Susan Rosenstreich is an Assistant Professor of Foreign Languages at Dowling College. She has published articles on Francophone poetry, and has received fellowships for the study of the literature of linguistic minorities.
Demitrio Loperena Rota is a Professor of the Law School of the Universidad del País Vasco. He has written three books, among them Derecho histórico y Régimen local de Navarra, and contributed chapters to nine other books. His articles and papers are numerous and range in topic from United States' environmental law to judicial and administrative questions concerning cemeteries and corpses. His special interest is Basque and Navarrrese contemporary and historical law.
Sir Steven Runciman has held many university appointments in Great Britain and America. He has been a fellow at Trinity College, Cambridge, lecturer at Cambridge University, Professor of Byzantine Art and History at the University of Istanbul, Waynflete Lecturer at Magdalen College, Oxford, and Gifford Lecturer at St. Andrew's University, to name but a few. He has been Chairman of the Anglo-Hellenic League and President of the British Institute of Archaeology at Ankara, and belongs to many learned societies. His publications include The Medieval Manichee, The Sicilian Vespers, The Great Church in Captivity, The Orthodox Churches and the Secular State, Byzantine Style and Civilization, and his three-volume magnum opus, A History of the Crusades.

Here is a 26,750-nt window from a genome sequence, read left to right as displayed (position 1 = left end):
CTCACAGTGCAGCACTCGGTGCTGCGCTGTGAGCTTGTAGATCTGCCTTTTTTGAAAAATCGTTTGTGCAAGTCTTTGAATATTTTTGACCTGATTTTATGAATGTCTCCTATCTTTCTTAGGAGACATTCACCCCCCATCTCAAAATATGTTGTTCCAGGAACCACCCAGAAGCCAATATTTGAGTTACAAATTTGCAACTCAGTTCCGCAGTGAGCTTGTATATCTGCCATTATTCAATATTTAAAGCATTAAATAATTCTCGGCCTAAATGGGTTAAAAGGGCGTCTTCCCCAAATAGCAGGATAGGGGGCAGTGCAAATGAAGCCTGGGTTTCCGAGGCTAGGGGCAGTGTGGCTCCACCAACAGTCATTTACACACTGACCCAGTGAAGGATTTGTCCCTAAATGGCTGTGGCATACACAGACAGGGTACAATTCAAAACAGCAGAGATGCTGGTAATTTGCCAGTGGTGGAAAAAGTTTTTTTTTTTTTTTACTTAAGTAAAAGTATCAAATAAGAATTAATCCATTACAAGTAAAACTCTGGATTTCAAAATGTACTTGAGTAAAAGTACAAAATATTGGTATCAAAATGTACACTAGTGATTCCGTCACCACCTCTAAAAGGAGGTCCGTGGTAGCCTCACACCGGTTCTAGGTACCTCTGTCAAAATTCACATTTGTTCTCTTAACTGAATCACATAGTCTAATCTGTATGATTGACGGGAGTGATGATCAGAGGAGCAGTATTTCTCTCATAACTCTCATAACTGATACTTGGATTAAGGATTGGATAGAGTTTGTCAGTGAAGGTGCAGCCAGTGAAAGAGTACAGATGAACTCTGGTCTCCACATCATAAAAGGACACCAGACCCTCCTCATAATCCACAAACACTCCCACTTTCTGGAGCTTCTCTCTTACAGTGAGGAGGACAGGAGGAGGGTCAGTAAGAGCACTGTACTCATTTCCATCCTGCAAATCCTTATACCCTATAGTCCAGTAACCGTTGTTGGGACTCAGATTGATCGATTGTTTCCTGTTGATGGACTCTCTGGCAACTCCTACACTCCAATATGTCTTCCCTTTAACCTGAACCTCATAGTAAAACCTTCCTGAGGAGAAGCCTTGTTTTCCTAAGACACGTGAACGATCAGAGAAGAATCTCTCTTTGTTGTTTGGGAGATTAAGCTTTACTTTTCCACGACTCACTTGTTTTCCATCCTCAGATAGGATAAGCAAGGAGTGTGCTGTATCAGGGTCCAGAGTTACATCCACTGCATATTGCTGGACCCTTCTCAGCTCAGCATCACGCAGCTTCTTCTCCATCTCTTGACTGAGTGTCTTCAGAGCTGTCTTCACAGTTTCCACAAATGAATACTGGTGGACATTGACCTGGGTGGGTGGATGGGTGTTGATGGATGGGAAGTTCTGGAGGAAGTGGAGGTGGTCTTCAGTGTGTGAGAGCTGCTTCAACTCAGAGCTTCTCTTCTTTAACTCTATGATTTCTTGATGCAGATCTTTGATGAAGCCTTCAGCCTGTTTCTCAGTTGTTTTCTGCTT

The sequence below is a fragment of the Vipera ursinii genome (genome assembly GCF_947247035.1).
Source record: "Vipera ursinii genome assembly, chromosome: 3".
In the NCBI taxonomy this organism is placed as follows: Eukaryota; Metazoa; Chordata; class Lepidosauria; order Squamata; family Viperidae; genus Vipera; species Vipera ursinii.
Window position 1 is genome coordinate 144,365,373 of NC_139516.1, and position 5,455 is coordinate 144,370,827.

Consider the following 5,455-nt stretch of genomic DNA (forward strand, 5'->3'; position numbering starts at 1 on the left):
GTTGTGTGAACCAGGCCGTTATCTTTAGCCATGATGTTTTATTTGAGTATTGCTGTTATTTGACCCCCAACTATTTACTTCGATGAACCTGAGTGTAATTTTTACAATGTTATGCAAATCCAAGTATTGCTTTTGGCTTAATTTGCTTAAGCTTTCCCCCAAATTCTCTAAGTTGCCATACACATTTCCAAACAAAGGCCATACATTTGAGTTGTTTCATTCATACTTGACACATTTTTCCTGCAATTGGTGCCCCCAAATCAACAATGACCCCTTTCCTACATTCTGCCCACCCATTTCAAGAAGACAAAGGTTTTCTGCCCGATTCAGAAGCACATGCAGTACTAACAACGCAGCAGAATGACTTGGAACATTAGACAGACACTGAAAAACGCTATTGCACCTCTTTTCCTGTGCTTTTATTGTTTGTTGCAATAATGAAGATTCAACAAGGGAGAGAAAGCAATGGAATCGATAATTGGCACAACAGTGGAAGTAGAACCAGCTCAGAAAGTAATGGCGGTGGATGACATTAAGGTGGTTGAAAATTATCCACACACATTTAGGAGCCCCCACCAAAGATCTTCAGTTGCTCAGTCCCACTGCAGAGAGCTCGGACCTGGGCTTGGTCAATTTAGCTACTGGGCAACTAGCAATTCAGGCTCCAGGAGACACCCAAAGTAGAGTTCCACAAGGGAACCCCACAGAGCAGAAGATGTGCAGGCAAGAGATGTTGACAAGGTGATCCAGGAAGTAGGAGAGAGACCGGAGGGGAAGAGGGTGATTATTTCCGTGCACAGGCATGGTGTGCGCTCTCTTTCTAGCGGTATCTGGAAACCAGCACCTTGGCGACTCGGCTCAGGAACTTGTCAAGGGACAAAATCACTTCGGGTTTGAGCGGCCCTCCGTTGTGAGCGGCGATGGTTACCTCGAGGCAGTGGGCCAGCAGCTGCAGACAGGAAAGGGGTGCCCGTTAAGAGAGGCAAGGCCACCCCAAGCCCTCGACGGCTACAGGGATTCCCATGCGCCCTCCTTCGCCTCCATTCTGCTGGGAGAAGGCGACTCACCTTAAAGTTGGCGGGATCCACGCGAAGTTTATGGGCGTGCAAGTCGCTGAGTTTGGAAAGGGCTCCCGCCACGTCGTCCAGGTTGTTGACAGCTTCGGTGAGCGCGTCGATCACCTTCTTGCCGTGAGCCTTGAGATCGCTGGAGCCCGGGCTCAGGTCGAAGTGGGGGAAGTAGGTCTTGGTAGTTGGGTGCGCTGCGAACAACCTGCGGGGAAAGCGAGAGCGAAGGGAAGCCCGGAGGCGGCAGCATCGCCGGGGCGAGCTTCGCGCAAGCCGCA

George L. Vásquez is an Associate Professor of history at San José State University where he teaches both Iberian and Latin American history. He has published several articles on Spanish historiography and diplomatic history, including most recently, "Cánovas and the Decline of Spain" (Mediterranean Historical Review, 7, June 1992). At present, he is working on a manuscript on Manuel González Prada and the origins of Peruvian radicalism and recently taught at the Catholic University of Peru as a senior Fulbright scholar. His essay in this volume is part of a longer ongoing study on the writing of history in Spain during the nineteenth and twentieth centuries.